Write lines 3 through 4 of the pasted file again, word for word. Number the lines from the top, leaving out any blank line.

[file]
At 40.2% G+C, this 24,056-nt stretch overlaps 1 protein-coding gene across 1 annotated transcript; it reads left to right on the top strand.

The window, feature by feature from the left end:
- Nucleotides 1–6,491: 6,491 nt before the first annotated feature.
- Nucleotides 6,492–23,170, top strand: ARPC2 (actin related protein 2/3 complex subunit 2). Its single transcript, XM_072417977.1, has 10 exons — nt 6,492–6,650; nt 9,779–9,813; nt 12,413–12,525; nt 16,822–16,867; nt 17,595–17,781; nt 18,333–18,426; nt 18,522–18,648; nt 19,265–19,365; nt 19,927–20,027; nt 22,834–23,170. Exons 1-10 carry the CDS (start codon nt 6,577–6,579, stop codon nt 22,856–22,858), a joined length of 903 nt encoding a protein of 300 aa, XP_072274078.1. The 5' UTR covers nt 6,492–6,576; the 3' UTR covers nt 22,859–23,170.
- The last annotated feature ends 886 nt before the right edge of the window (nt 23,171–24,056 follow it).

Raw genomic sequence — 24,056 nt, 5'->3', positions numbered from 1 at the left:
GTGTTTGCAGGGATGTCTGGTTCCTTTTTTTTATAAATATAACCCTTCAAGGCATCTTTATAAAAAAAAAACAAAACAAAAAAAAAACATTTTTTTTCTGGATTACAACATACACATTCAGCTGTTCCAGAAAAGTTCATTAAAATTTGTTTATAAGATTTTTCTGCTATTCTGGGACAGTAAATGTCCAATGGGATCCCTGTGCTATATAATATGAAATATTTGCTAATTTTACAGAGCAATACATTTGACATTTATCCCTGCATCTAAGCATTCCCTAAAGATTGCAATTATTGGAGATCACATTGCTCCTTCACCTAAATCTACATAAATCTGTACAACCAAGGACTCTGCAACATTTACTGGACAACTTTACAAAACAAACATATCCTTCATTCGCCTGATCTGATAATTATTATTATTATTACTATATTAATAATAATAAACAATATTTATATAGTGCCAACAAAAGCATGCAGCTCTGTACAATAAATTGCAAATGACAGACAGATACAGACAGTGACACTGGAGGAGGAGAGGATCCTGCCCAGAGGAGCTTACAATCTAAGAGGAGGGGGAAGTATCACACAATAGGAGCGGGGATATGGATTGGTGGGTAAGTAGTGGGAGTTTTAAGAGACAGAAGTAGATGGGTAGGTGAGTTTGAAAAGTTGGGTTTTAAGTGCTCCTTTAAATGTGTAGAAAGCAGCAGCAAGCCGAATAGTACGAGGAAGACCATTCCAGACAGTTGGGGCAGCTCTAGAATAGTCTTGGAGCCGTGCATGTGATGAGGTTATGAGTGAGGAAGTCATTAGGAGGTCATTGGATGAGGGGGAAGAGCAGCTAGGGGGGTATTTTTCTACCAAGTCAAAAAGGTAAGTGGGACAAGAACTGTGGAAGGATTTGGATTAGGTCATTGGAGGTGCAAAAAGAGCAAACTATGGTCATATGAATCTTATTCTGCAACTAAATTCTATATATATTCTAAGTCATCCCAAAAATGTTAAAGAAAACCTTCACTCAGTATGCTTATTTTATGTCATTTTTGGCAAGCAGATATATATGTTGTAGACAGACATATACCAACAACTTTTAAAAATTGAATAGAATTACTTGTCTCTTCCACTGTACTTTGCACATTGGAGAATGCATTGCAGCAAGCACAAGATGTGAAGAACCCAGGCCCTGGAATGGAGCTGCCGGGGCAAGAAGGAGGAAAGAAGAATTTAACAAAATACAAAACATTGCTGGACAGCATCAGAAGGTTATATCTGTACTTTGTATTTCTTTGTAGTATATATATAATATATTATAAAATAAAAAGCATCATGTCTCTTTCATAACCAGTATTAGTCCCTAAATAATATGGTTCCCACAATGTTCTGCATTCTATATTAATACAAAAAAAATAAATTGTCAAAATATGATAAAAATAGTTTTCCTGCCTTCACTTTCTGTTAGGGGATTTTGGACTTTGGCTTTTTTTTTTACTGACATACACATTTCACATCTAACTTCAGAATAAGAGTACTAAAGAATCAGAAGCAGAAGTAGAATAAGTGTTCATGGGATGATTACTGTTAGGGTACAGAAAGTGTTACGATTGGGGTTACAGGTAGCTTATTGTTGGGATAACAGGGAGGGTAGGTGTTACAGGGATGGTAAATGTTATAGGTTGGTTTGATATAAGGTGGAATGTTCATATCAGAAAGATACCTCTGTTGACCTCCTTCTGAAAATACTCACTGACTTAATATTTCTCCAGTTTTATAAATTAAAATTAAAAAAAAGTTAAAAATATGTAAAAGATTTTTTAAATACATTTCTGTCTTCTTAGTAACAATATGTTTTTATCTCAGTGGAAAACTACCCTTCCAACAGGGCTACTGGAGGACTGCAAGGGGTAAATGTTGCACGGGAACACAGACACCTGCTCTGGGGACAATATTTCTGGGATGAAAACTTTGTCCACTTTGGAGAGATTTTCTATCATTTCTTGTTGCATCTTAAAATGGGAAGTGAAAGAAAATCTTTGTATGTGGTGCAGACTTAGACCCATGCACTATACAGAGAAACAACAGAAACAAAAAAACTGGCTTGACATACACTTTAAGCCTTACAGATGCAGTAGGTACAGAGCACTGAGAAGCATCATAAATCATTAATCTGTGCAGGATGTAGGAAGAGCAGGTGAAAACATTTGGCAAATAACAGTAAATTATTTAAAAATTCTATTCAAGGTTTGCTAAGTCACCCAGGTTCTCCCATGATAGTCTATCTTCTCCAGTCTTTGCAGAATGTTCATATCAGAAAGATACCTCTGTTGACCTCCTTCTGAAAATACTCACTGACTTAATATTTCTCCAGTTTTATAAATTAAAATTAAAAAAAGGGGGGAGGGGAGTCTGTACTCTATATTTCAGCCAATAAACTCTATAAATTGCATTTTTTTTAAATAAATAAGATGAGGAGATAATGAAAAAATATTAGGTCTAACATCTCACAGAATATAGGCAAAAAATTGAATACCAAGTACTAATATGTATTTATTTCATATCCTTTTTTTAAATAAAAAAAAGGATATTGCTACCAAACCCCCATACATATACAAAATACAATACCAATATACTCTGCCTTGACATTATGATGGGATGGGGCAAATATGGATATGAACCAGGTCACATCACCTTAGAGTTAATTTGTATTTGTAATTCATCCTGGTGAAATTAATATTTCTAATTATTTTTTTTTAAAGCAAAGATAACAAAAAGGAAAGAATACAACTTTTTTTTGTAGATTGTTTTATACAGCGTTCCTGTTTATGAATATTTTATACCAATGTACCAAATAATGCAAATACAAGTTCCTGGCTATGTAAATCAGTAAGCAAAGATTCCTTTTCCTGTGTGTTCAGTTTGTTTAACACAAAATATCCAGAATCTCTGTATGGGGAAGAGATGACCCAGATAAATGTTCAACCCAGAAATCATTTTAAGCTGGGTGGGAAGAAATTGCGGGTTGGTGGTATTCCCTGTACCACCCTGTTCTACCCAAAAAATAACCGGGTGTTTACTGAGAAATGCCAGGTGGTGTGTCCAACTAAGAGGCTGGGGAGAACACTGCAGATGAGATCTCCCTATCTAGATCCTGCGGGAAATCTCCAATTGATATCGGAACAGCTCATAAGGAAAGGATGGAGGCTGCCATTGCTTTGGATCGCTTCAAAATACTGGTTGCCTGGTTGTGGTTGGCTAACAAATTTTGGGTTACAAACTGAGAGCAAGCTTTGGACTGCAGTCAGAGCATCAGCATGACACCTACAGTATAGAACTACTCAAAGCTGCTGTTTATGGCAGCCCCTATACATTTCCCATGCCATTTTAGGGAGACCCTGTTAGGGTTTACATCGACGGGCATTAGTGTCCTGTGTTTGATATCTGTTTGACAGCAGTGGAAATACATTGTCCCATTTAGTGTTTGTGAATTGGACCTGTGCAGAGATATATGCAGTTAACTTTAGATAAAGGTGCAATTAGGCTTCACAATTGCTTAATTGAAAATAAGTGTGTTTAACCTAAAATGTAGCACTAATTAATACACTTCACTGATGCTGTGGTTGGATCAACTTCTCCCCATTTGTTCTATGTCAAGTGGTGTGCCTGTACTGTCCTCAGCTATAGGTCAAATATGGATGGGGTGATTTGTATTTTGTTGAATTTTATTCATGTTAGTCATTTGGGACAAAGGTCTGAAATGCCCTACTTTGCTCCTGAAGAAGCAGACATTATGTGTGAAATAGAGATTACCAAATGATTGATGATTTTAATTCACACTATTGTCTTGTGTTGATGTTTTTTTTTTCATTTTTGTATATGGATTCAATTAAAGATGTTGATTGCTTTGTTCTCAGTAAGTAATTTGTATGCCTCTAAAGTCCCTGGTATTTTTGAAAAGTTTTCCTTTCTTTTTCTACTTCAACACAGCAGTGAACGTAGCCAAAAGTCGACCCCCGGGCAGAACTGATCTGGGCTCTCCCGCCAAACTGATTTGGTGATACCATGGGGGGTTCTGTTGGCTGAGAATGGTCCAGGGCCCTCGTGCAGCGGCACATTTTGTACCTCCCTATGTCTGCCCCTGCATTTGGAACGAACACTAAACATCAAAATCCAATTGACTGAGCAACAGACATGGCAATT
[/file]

- Nucleotides 1–6,491: 6,491 nt before the first annotated feature.
- Nucleotides 6,492–23,170, top strand: ARPC2 (actin related protein 2/3 complex subunit 2). Its single transcript, XM_072417977.1, has 10 exons — nt 6,492–6,650; nt 9,779–9,813; nt 12,413–12,525; nt 16,822–16,867; nt 17,595–17,781; nt 18,333–18,426; nt 18,522–18,648; nt 19,265–19,365; nt 19,927–20,027; nt 22,834–23,170. Exons 1-10 carry the CDS (start codon nt 6,577–6,579, stop codon nt 22,856–22,858), a joined length of 903 nt encoding a protein of 300 aa, XP_072274078.1. The 5' UTR covers nt 6,492–6,576; the 3' UTR covers nt 22,859–23,170.